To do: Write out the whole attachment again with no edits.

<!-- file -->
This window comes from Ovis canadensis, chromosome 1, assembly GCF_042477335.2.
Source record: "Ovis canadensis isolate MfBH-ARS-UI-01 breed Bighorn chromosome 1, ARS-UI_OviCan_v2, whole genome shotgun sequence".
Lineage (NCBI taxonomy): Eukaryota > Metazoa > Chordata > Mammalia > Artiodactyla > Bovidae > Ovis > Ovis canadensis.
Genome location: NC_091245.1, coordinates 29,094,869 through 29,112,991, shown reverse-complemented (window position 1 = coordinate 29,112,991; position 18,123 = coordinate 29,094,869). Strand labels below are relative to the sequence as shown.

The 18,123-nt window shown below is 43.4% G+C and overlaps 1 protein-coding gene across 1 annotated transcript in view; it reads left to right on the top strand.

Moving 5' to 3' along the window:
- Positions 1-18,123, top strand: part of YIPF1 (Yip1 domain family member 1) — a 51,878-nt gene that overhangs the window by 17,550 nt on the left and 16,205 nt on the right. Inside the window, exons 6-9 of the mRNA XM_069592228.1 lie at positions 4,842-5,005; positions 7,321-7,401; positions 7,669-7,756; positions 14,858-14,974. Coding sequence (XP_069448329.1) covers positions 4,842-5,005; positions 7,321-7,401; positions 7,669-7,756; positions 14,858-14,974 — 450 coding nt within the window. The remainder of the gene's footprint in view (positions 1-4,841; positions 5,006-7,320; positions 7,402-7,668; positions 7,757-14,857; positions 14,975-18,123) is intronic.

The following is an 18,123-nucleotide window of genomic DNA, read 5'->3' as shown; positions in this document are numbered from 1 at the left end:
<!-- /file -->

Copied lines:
This window comes from Ovis canadensis, chromosome 1, assembly GCF_042477335.2.
Source record: "Ovis canadensis isolate MfBH-ARS-UI-01 breed Bighorn chromosome 1, ARS-UI_OviCan_v2, whole genome shotgun sequence".
Lineage (NCBI taxonomy): Eukaryota > Metazoa > Chordata > Mammalia > Artiodactyla > Bovidae > Ovis > Ovis canadensis.
Genome location: NC_091245.1, coordinates 29,094,869 through 29,112,991, shown reverse-complemented (window position 1 = coordinate 29,112,991; position 18,123 = coordinate 29,094,869). Strand labels below are relative to the sequence as shown.

The 18,123-nt window shown below is 43.4% G+C and overlaps 1 protein-coding gene across 1 annotated transcript in view; it reads left to right on the top strand.

Moving 5' to 3' along the window:
- Positions 1-18,123, top strand: part of YIPF1 (Yip1 domain family member 1) — a 51,878-nt gene that overhangs the window by 17,550 nt on the left and 16,205 nt on the right. Inside the window, exons 6-9 of the mRNA XM_069592228.1 lie at positions 4,842-5,005; positions 7,321-7,401; positions 7,669-7,756; positions 14,858-14,974. Coding sequence (XP_069448329.1) covers positions 4,842-5,005; positions 7,321-7,401; positions 7,669-7,756; positions 14,858-14,974 — 450 coding nt within the window. The remainder of the gene's footprint in view (positions 1-4,841; positions 5,006-7,320; positions 7,402-7,668; positions 7,757-14,857; positions 14,975-18,123) is intronic.

The following is an 18,123-nucleotide window of genomic DNA, read 5'->3' as shown; positions in this document are numbered from 1 at the left end: